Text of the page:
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Dynamite Headdy – Sega Genesis

Dynamite Headdy – Sega Genesis

1074961632-00Platform: Sega Genesis

Developer: Treasure

Publisher: Sega

Release Date (NA): August 4th, 1994

Genre: Platformer

Nerd Rating: 8 out of 10

As a child, I referred to this game as “Headdy Dynamite.” I have no idea why. Clearly the word “Dynamite” is above “Headdy.” I guess for whatever reason, young me thought Headdy Dynamite had a much nicer ring to it than Dynamite Headdy. Oh well, who cares.

Dynamite Headdy was one of my favorite games growing up. Why? Well, he threw his head, of course. And if you’ve read my Earthworm Jim review or my Decap Attack review, you’d know how much I enjoyed characters with head-weapons as a young person – and still do today.

Screen Shot 2016-06-05 at 9.58.41 PM

Regardless, when I began collecting old video games again, it wasn’t Sonic, Streets of Rage, or Vectorman that gave the Genesis an edge over the Super Nintendo as far as which console I’d buy first…it was Dynamite Headdy. That’s how much I treasured this game.

Screen Shot 2016-06-05 at 9.06.56 PM

Get it? Treasured this game? Eh? Eh? Alright, you get it

As always, we’re going to have to put on our exam gloves and goggles to remove as much bias as possible in order to determine whether my opinion of Dynamite Headdy is heavily slanted or if this one is truly deserving of the coveted distinction as a “Good Game.”

Just like any genre, it’s easy to see commonalities and conventions in a platforming title. And as a fan of platformers, it’s easy for me to become lost in any old game of this kind. But what is it that sets Dynamite Headdy apart? Is there anything to set it apart, aside from its incredibly unique art design?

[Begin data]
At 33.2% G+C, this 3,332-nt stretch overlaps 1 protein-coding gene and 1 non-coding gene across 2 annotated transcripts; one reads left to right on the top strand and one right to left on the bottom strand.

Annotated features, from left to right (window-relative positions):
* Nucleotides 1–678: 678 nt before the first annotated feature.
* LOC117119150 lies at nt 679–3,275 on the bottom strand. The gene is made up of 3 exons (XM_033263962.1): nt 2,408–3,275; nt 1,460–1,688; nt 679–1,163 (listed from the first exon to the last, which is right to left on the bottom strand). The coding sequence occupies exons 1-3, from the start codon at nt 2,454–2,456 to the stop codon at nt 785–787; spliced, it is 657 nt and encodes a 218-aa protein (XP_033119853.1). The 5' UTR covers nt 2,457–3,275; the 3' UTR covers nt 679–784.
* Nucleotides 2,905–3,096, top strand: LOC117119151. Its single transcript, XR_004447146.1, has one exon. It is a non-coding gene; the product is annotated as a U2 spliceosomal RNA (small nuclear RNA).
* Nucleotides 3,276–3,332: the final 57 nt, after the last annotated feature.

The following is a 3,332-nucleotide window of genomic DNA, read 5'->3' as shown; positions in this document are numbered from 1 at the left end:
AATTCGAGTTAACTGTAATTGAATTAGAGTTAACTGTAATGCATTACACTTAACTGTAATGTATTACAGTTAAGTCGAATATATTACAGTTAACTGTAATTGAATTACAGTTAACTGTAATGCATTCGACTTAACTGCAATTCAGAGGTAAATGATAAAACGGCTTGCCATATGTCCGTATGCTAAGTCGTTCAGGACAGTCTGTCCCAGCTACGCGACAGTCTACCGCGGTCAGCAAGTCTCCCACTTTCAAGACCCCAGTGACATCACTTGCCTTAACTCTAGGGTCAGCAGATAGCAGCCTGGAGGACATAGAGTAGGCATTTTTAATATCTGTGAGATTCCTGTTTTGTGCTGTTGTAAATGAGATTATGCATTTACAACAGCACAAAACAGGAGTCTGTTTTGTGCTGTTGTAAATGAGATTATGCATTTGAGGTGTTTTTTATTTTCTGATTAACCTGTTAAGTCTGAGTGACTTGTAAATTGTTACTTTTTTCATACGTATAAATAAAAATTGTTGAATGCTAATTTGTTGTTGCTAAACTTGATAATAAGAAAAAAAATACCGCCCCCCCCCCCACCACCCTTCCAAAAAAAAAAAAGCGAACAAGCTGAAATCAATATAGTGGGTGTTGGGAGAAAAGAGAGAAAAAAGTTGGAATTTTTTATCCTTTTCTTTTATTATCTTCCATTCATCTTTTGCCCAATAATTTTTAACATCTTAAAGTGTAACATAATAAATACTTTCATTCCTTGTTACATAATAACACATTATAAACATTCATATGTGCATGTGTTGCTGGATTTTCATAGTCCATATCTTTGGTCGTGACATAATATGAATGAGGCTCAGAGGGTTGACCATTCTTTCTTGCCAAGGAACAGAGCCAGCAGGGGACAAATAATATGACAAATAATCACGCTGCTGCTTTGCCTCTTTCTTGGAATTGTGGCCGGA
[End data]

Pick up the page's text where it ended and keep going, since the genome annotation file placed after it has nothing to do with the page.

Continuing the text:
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The game is unique alright

I asked myself this question before I fired up the ol’ Genesis, expecting to find the specimen in question covered in nostalgic goo. As I donned my critic hat, I found myself quite surprised by my final impression.

Let’s talk about the concept and style for a second before we delve into the good stuff.

Screen Shot 2016-06-05 at 9.15.10 PM

The “Opening Demo” is a creative device used to introduce the player to the “Cast”

Treasure delivers a presentation unlike anything I’ve seen before in a video game. Dynamite Headdy unfolds as a bizarre puppet show. The characters are all creatively designed, set against a self-aware, 4th-wall-breaking backdrop. The backgrounds are sets/stages, complete with backstage visuals, exposed wood, “intermission” signs, and even in-game advertisements for Sega and Dynamite Headdy. It really puts you in another world – one you’re not quite sure how to define, but is engaging and enjoyable nonetheless. It also has a way of showing, not telling, as cutscenes contain minimal dialogue. Such a factor lends a sense of mystery and mystique to a game already strange beyond description. You’re never really sure what’s happening, but the world is brimming with life.

Screen Shot 2016-06-05 at 9.19.11 PM

The Getaway

The action begins at full throttle with a story driven in a somewhat cinematic way. From the “Opening Demo” introducing all characters to the action-packed first level (The Getaway), the unique training stages, and even the organic means of progression, you will find yourself heavily invested in this game.

Where most platformers give you standard level progression, Dynamite Headdy breaks the mold. This game isn’t afraid to throw a boss (Keymaster) at you. Not only does it offer a nice variety in gameplay, but you may find yourself fighting three Keymasters in a row. And no two battles are alike, so you never know what’s coming up next. The developers of this game really pushed the limits as far as how you fight a boss.